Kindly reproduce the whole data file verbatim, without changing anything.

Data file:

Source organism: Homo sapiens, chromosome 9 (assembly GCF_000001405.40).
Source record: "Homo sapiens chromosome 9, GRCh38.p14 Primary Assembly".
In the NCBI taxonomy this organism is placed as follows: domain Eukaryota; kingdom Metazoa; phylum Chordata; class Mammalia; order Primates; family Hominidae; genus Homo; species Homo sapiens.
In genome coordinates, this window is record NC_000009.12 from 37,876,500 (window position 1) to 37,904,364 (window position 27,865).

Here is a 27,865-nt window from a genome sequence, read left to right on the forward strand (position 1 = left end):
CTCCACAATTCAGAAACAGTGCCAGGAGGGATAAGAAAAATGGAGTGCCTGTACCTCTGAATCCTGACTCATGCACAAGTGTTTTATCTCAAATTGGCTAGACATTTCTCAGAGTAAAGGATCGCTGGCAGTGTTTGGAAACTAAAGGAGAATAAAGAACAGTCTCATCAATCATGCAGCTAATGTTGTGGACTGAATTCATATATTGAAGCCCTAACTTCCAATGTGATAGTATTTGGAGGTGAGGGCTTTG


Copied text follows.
Source organism: Homo sapiens, chromosome 9 (assembly GCF_000001405.40).
Source record: "Homo sapiens chromosome 9, GRCh38.p14 Primary Assembly".
In the NCBI taxonomy this organism is placed as follows: domain Eukaryota; kingdom Metazoa; phylum Chordata; class Mammalia; order Primates; family Hominidae; genus Homo; species Homo sapiens.
In genome coordinates, this window is record NC_000009.12 from 37,876,500 (window position 1) to 37,904,364 (window position 27,865).

Here is a 27,865-nt window from a genome sequence, read left to right on the forward strand (position 1 = left end):
CTCCACAATTCAGAAACAGTGCCAGGAGGGATAAGAAAAATGGAGTGCCTGTACCTCTGAATCCTGACTCATGCACAAGTGTTTTATCTCAAATTGGCTAGACATTTCTCAGAGTAAAGGATCGCTGGCAGTGTTTGGAAACTAAAGGAGAATAAAGAACAGTCTCATCAATCATGCAGCTAATGTTGTGGACTGAATTCATATATTGAAGCCCTAACTTCCAATGTGATAGTATTTGGAGGTGAGGGCTTTG